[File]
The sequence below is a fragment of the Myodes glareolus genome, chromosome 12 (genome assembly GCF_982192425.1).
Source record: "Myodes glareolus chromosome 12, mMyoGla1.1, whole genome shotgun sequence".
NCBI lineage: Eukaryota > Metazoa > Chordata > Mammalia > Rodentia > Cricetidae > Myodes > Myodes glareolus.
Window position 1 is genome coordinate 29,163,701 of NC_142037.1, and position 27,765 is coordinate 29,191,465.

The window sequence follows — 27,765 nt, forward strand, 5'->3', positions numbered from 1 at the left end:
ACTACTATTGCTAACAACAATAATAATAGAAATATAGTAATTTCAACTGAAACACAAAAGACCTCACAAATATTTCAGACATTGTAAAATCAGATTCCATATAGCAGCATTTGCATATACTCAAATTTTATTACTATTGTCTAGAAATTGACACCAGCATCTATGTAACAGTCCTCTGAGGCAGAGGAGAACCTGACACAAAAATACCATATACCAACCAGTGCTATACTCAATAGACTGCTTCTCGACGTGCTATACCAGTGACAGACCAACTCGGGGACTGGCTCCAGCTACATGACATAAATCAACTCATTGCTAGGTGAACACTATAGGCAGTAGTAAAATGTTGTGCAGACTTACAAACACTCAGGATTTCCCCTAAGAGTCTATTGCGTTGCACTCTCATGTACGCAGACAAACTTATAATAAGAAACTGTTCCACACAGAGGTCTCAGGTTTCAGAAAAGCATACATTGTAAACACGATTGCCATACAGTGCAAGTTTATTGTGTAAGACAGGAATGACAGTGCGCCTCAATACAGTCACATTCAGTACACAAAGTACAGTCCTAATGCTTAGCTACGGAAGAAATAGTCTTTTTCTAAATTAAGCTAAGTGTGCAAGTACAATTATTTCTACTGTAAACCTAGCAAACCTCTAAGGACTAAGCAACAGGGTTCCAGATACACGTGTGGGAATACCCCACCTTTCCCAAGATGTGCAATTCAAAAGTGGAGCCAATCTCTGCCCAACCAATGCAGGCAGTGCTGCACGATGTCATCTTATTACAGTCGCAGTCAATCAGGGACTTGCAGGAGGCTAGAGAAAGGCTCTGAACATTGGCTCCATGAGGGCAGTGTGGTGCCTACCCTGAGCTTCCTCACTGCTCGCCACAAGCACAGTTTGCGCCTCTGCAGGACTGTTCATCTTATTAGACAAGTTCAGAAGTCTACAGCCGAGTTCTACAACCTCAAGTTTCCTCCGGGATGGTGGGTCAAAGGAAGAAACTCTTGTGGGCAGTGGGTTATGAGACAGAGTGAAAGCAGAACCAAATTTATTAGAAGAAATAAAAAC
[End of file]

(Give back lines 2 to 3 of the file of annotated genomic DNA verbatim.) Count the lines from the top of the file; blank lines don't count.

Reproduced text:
Source record: "Myodes glareolus chromosome 12, mMyoGla1.1, whole genome shotgun sequence".
NCBI lineage: Eukaryota > Metazoa > Chordata > Mammalia > Rodentia > Cricetidae > Myodes > Myodes glareolus.